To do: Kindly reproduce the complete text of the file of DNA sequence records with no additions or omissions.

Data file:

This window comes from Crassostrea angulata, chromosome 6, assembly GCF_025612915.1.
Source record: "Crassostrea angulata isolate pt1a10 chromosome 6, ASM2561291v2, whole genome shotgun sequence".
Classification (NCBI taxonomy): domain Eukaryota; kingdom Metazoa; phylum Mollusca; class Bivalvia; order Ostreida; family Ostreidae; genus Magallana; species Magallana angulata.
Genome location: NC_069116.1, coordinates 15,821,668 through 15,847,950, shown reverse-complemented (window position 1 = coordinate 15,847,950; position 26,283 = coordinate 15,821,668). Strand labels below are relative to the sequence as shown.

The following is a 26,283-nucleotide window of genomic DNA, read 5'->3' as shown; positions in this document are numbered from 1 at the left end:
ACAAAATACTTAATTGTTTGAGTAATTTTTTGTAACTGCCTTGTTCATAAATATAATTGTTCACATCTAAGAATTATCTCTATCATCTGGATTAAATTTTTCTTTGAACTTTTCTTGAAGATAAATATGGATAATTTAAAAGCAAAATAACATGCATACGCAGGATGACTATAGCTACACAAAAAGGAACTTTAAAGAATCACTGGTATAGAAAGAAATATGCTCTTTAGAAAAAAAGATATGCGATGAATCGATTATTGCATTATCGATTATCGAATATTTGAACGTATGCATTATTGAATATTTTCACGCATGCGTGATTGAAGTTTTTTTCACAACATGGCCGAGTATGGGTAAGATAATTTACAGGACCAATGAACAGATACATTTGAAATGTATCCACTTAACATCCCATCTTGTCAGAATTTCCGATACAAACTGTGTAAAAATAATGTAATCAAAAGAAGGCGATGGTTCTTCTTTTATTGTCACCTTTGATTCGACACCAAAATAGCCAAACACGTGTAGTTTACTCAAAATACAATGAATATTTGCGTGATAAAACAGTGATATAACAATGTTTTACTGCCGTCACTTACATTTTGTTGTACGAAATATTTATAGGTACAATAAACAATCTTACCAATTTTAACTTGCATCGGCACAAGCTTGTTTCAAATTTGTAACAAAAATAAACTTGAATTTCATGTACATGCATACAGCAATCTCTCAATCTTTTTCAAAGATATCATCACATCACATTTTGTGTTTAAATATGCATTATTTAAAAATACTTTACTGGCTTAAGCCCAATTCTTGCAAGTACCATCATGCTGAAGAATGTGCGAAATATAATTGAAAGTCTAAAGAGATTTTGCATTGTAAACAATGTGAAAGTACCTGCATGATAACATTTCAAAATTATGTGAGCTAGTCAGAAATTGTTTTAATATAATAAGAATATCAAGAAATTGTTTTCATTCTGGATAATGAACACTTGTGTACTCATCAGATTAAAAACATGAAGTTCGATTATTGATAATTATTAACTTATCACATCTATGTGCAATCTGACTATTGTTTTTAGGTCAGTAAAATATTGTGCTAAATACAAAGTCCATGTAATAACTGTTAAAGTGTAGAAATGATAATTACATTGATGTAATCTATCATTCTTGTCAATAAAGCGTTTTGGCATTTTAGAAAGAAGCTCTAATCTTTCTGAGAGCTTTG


This window comes from Crassostrea angulata, chromosome 6, assembly GCF_025612915.1.
Source record: "Crassostrea angulata isolate pt1a10 chromosome 6, ASM2561291v2, whole genome shotgun sequence".
Classification (NCBI taxonomy): domain Eukaryota; kingdom Metazoa; phylum Mollusca; class Bivalvia; order Ostreida; family Ostreidae; genus Magallana; species Magallana angulata.
Genome location: NC_069116.1, coordinates 15,821,668 through 15,847,950, shown reverse-complemented (window position 1 = coordinate 15,847,950; position 26,283 = coordinate 15,821,668). Strand labels below are relative to the sequence as shown.

The following is a 26,283-nucleotide window of genomic DNA, read 5'->3' as shown; positions in this document are numbered from 1 at the left end:
ACAAAATACTTAATTGTTTGAGTAATTTTTTGTAACTGCCTTGTTCATAAATATAATTGTTCACATCTAAGAATTATCTCTATCATCTGGATTAAATTTTTCTTTGAACTTTTCTTGAAGATAAATATGGATAATTTAAAAGCAAAATAACATGCATACGCAGGATGACTATAGCTACACAAAAAGGAACTTTAAAGAATCACTGGTATAGAAAGAAATATGCTCTTTAGAAAAAAAGATATGCGATGAATCGATTATTGCATTATCGATTATCGAATATTTGAACGTATGCATTATTGAATATTTTCACGCATGCGTGATTGAAGTTTTTTTCACAACATGGCCGAGTATGGGTAAGATAATTTACAGGACCAATGAACAGATACATTTGAAATGTATCCACTTAACATCCCATCTTGTCAGAATTTCCGATACAAACTGTGTAAAAATAATGTAATCAAAAGAAGGCGATGGTTCTTCTTTTATTGTCACCTTTGATTCGACACCAAAATAGCCAAACACGTGTAGTTTACTCAAAATACAATGAATATTTGCGTGATAAAACAGTGATATAACAATGTTTTACTGCCGTCACTTACATTTTGTTGTACGAAATATTTATAGGTACAATAAACAATCTTACCAATTTTAACTTGCATCGGCACAAGCTTGTTTCAAATTTGTAACAAAAATAAACTTGAATTTCATGTACATGCATACAGCAATCTCTCAATCTTTTTCAAAGATATCATCACATCACATTTTGTGTTTAAATATGCATTATTTAAAAATACTTTACTGGCTTAAGCCCAATTCTTGCAAGTACCATCATGCTGAAGAATGTGCGAAATATAATTGAAAGTCTAAAGAGATTTTGCATTGTAAACAATGTGAAAGTACCTGCATGATAACATTTCAAAATTATGTGAGCTAGTCAGAAATTGTTTTAATATAATAAGAATATCAAGAAATTGTTTTCATTCTGGATAATGAACACTTGTGTACTCATCAGATTAAAAACATGAAGTTCGATTATTGATAATTATTAACTTATCACATCTATGTGCAATCTGACTATTGTTTTTAGGTCAGTAAAATATTGTGCTAAATACAAAGTCCATGTAATAACTGTTAAAGTGTAGAAATGATAATTACATTGATGTAATCTATCATTCTTGTCAATAAAGCGTTTTGGCATTTTAGAAAGAAGCTCTAATCTTTCTGAGAGCTTTG